Table 1 of the complete paper lists all existing TLPs, identifying their functional type, design type, and other basic characteristics. Fig. 1a of the complete paper shows them on a timeline, color-coded by design type (conventional or other proprietary design concept). Fig. 1b of the complete paper shows them on a timeline sorted by functional type (TLP, wellhead TLP, tender-assisted-drilling wellhead TLP, and subsea TLP) and color-coded by region. These figures provide a thorough overview of the evolution and diversification of the TLP concept as a viable floating production system for a range of field-development drivers and can be referenced while reading the chronology offered in the complete paper. Fig. 1 of this synopsis illustrates the displacement and water depth of the 30 TLPs on a timeline showing the range of size and the progression of water depth.
Characteristics of TLP Systems: Overview
The TLP’s ability to limit vertical motion greatly is what makes it unique. The TLP is held in place by vertical tendons with a high axial stiffness. A TLP does have a vertical response coupled with large lateral offsets, which is termed “setdown.” The system resembles an upside-down pendulum; as it moves horizontally, it is constrained to follow an arc. There are vertical motions caused by stretching of the steel tendons as the result of wave loads, but, because of the high stiffness of the tendons, these motions are small. This stiffness, coupled with the large mass of the system, does result in resonant vertical motions at frequencies typically higher than wave frequencies (typically 2- to 4-second resonances), but these are not excited by much energy and the amplitudes are too small to be of much consequence to functionality. However, such vibrations are important for tendon fatigue and do have some contribution to extreme loads in the tendons.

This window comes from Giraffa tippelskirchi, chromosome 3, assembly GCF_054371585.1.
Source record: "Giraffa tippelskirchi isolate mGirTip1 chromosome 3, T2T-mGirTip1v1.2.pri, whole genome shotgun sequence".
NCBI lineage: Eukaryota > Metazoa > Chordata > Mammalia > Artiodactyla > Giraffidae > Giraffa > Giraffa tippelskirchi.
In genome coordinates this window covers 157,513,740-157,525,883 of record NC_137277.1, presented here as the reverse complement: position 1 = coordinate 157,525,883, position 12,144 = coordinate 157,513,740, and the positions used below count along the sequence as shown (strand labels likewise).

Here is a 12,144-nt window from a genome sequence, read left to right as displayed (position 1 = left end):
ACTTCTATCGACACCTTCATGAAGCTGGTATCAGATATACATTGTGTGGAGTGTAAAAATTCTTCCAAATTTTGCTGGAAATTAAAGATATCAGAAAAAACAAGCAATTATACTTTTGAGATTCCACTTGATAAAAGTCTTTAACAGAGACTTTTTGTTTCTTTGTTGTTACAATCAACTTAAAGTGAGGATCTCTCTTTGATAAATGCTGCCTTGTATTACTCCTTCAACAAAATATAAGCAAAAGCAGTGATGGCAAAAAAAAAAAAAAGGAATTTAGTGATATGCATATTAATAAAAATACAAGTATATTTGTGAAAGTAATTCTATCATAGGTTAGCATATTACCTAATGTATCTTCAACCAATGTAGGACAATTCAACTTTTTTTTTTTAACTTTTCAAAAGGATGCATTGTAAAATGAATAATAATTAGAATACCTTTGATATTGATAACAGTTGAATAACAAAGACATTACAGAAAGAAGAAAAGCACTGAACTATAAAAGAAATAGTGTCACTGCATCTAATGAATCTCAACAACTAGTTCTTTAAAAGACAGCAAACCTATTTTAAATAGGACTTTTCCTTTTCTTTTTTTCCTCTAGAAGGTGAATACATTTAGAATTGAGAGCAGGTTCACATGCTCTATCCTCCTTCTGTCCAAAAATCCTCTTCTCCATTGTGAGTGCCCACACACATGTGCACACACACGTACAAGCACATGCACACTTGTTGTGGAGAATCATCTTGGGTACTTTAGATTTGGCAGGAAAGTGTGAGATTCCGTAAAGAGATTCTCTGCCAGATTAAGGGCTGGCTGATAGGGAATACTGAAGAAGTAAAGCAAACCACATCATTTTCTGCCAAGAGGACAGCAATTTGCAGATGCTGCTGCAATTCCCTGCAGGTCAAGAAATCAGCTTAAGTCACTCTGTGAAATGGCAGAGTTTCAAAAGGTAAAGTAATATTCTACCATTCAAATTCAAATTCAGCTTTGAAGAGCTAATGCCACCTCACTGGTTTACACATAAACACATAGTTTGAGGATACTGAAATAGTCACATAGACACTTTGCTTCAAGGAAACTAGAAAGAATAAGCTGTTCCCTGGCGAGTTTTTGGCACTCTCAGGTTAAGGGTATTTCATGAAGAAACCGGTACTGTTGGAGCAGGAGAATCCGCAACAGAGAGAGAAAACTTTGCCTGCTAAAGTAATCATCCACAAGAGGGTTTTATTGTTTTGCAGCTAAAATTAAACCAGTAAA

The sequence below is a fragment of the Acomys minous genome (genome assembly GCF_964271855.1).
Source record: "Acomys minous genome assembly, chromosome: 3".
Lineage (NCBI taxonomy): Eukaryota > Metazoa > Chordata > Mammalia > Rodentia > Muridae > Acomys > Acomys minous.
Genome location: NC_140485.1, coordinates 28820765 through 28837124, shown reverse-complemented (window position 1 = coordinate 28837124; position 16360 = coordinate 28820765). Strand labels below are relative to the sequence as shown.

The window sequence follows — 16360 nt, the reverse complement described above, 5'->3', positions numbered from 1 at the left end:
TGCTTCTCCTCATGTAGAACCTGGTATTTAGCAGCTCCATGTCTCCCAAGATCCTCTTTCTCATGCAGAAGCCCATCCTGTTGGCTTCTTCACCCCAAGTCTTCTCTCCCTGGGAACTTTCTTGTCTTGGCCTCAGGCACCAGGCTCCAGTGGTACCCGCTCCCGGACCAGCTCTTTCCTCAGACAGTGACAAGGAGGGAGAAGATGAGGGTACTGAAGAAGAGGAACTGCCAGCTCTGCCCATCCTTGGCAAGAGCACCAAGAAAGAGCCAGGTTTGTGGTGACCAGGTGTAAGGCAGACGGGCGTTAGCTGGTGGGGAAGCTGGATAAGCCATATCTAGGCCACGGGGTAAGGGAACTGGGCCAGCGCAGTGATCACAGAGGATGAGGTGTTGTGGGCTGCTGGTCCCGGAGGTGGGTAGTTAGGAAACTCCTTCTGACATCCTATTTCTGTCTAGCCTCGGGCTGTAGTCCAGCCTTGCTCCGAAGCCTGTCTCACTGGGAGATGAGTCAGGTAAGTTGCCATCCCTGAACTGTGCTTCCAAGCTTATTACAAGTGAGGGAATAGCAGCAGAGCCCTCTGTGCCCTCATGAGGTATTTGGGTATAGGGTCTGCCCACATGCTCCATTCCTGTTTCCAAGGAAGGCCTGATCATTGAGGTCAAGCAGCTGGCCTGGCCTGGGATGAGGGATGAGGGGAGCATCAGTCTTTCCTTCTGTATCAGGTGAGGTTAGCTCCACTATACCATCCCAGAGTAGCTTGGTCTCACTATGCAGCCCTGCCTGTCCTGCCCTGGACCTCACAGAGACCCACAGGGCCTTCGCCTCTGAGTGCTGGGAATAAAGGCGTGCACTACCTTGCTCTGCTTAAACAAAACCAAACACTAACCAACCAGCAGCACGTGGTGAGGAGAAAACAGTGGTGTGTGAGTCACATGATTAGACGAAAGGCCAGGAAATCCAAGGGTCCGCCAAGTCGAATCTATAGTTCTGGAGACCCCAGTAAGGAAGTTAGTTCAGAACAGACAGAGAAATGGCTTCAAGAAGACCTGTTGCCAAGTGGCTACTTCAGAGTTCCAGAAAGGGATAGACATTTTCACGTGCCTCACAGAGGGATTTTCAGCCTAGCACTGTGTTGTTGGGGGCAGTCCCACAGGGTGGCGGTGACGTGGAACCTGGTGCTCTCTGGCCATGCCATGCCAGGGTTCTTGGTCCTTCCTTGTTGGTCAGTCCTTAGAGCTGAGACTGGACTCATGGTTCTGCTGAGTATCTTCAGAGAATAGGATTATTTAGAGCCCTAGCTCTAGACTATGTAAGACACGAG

In the horizontal direction, the TLP is a compliant system. Because of the pretension in the tendons (typically 20 to 30% of displacement), the TLP is lighter than its displaced volume of water. Its horizontal response to wave forces is, therefore, somewhat livelier in surge and sway than an equivalent free-floating body. This is mediated in design by using a deeper draft than is typical for ships and drilling semisubmersibles.
The small vertical motions enable top-tensioned risers and short-stroke tensioners, but the TLP concept also enables much smaller vessels than would be feasible in extreme sea states and provides a good support platform for steel catenary risers used for connecting to subsea wells and export pipelines, therefore enabling other uses for the TLP.
The evolution of the TLP has involved many talented people and organizations over the course of the past half-century. It has created a close-knit community where competition has existed side-by-side with collaboration and support. No one individual or company can claim exclusive ownership; progress has involved a broad spectrum of contributors. The authors cover many of the main issues experienced in this period in the complete paper, but readers should be aware of many complementary efforts during the development of the TLP concept, a list that includes the following:
- Improved understanding of the ocean environment
- Better model-test facilities to characterize real ocean waves
- Numerical-simulation technology to simulate global performance and structural responses
- Instrumentation technologies to facilitate measuring of tendon tension
- Development of lifting and jacking technologies to integrate decks and hulls
- Technologies to transport ever-larger facilities
The authors salute those who have contributed to the development of the TLP concept and thank those who have helped gather the information for the complete paper.
Evolution of the Tension Leg Platform